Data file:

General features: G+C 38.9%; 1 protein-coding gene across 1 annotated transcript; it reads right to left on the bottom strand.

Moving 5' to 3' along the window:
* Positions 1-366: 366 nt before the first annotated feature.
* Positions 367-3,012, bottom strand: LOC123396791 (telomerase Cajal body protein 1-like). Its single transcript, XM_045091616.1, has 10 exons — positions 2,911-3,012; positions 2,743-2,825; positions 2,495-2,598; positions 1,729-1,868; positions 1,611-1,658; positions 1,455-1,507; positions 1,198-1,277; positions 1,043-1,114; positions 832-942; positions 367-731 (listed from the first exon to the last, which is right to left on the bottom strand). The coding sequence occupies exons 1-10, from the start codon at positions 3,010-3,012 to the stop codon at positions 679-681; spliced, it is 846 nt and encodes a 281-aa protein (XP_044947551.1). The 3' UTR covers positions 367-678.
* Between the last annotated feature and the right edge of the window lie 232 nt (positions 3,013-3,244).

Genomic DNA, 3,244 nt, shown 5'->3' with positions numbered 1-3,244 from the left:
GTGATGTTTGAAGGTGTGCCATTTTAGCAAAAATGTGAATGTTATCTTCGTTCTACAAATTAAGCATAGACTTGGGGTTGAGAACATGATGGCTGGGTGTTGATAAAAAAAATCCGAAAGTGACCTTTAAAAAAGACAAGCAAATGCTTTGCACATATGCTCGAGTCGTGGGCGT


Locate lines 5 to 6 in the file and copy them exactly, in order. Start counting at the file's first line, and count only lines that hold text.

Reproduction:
* Between the last annotated feature and the right edge of the window lie 232 nt (positions 3,013-3,244).

Genomic DNA, 3,244 nt, shown 5'->3' with positions numbered 1-3,244 from the left: